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Thousands are expected to file into the Kentucky Exposition Center this weekend for the Concealed Carry Expo, a three-day event organized by the U.S. Concealed Carry Association.

The expo features weapons, holsters, gun safes, a firing range and training sessions.  Association President Tim Schmidt said more and more people with concealed carry permits are turning to his organization seeking training.

“You want people who are carrying guns to be well-trained, well-educated and really know what they’re doing,” Schmidt said. “The more well-trained people that are good guys with guns, there’s just less crime.”

Schmidt believes arming teachers or school officials with weapons could further deter crime – an argument that lawmakers pressed after a January school shooting in Kentucky killed two and injured 18. Measures to arm school officials have since stalled in the Kentucky legislature but the gun debate continues.

In February, less than a week after 17 people were killed during a school shooting in Parkland, Florida, a billboard near Louisville was spray-painted with the message “Kill the NRA.”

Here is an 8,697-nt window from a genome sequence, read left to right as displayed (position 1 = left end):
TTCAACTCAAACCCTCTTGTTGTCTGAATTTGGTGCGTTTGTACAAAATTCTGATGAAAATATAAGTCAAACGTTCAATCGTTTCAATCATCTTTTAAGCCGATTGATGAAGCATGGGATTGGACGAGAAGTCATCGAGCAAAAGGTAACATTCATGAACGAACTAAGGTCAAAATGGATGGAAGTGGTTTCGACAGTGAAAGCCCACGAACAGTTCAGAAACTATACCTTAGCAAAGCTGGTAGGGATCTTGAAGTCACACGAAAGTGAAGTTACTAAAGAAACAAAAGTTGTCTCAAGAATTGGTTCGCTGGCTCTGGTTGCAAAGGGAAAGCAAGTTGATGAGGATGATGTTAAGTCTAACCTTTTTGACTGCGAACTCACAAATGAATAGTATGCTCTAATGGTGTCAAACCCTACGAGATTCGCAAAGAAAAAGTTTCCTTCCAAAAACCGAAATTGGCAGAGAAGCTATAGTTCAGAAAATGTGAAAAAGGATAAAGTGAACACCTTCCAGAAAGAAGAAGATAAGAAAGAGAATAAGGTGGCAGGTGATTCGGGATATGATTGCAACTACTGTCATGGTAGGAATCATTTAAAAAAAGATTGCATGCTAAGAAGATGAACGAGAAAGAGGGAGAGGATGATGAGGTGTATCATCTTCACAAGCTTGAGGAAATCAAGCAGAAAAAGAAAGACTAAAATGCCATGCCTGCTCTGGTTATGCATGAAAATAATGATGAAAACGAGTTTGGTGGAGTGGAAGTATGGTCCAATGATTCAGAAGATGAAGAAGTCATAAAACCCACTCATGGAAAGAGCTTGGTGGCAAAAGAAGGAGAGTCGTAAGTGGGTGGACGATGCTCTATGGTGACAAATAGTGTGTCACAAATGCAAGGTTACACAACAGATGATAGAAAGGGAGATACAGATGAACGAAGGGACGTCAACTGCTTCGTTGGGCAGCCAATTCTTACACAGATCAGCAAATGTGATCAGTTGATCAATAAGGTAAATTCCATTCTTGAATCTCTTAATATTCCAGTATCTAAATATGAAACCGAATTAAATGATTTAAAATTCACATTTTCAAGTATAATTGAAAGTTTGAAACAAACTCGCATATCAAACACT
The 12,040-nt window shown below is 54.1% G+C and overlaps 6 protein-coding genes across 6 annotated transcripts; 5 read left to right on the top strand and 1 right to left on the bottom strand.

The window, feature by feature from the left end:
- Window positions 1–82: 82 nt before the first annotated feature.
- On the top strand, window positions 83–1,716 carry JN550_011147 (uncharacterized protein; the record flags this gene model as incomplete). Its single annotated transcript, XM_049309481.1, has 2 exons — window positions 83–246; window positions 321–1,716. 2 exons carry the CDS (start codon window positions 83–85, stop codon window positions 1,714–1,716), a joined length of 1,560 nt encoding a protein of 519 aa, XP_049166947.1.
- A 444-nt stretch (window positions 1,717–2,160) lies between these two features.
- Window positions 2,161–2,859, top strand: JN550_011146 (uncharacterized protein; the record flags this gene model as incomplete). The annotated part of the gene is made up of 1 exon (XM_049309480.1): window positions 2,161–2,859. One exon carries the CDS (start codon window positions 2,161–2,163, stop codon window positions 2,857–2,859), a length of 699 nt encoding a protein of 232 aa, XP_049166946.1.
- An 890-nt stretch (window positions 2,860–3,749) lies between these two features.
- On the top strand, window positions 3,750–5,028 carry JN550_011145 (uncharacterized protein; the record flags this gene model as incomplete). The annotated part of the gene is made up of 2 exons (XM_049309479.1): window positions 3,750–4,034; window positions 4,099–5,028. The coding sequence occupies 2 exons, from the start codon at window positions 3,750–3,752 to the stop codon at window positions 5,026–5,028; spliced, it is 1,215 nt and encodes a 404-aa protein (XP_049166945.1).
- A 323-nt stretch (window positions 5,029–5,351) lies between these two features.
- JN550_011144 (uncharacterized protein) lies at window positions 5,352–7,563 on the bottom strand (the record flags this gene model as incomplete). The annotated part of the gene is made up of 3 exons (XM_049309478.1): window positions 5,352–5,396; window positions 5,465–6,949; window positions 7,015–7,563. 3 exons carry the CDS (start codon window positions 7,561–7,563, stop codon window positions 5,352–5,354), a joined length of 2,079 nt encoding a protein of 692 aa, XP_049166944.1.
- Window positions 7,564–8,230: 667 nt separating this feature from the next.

In March, just a month after the Parkland shooting, students across the state and around the country participated in a national walkout to protest gun violence in schools. Less than a week later, a Republican candidate for Kentucky secretary of state apologized for posting a Twitter message about shooting Democratic Congressman John Yarmuth. Yarmuth had tweeted a photo of himself wearing an “F” button on his lapel, indicating his pride for the grade he was given by the National Rifle Association.

Part of Kevin Michalowski’s job as USCCA’s director of content is to oversee the association’s radio messages, magazine and videos about concealed carry. Michalowski said his group has gained around 240,000 members in six years and said the conversation has changed for gun owners and gun law advocates.

“We’re starting to see that the people who use guns illegally, we’re starting to see that they’re truly evil criminals,” Michalowski said. “(The gun) is the tool of last resort, and you shouldn’t pull that gun out and use it unless there’s nothing else that you can do.”

The expo, located at the Kentucky Exposition Center, ends Sunday, April 15 at 4 p.m.

Kyeland Jackson is an Associate Producer for WFPL News.